December 13, 2009 — Do you "flip the bozo bit" on people?
If you don't know what that means, you probably do it unknowingly!
When you "flip the bozo bit" on someone you ignore everything they say or do. You flip the bozo bit on a person when they are wrong or make a mistake over and over again. Usually you flip the bozo bit unconsciously.
You are writing a program with Bob. Bob constantly writes buggy code. You get frustrated by Bob's bugs and slowly start ignoring all the code he submits and start writing everything yourself. You've flipped the bozo bit!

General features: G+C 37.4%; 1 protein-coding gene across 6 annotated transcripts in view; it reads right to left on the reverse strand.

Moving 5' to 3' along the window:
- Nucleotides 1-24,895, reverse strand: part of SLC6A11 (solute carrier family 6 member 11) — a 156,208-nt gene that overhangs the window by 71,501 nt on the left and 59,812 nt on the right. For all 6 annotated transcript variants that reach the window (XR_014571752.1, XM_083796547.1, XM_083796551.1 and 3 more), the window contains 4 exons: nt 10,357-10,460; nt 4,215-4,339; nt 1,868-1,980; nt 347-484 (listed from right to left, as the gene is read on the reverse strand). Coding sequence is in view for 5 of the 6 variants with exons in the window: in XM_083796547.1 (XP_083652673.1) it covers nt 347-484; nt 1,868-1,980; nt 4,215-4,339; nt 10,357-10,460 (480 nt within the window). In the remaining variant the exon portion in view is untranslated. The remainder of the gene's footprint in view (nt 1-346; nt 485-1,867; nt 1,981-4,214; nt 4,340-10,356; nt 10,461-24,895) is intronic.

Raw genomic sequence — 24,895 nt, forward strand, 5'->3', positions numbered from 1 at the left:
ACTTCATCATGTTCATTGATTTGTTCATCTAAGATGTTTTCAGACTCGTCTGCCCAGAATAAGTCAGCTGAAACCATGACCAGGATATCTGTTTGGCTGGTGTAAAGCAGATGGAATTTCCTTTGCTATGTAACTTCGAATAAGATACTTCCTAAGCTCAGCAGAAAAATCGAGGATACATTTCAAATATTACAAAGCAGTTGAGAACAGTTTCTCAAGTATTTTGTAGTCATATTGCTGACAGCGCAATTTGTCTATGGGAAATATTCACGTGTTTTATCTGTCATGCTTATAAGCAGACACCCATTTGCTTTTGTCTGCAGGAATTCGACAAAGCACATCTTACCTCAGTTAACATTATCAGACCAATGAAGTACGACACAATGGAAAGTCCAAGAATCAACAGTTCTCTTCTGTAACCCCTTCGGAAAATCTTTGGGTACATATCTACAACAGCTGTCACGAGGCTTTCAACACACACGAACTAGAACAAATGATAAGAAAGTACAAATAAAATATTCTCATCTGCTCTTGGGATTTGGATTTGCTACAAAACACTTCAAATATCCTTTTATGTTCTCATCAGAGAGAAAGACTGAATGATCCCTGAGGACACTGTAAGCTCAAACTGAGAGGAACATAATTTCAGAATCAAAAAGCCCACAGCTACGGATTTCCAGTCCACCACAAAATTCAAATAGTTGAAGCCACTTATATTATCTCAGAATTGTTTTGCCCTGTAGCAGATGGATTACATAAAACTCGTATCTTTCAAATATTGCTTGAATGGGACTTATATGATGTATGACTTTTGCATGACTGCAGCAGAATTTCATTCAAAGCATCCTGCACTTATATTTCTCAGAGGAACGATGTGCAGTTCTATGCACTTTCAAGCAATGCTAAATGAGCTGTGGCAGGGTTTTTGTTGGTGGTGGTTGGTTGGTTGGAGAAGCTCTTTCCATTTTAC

This is bad for everyone. Now you are doing more work, and Bob is becoming resentful because you are ignoring his ideas and work.
Instead of flipping the bozo bit, perhaps you could work with another person. If that's not possible, take a more constructive approach:
It seems like a simple evolutionary trick to save time. If someone is right only 10% of the time, would it be faster to ignore every statement they made, or faster to analyze each statement carefully in case it's the 1 out of 10 statements that might be true? Seems like it would be faster to just ignore everything by flipping the bozo bit.
But this is a bad solution. The two presented above are better.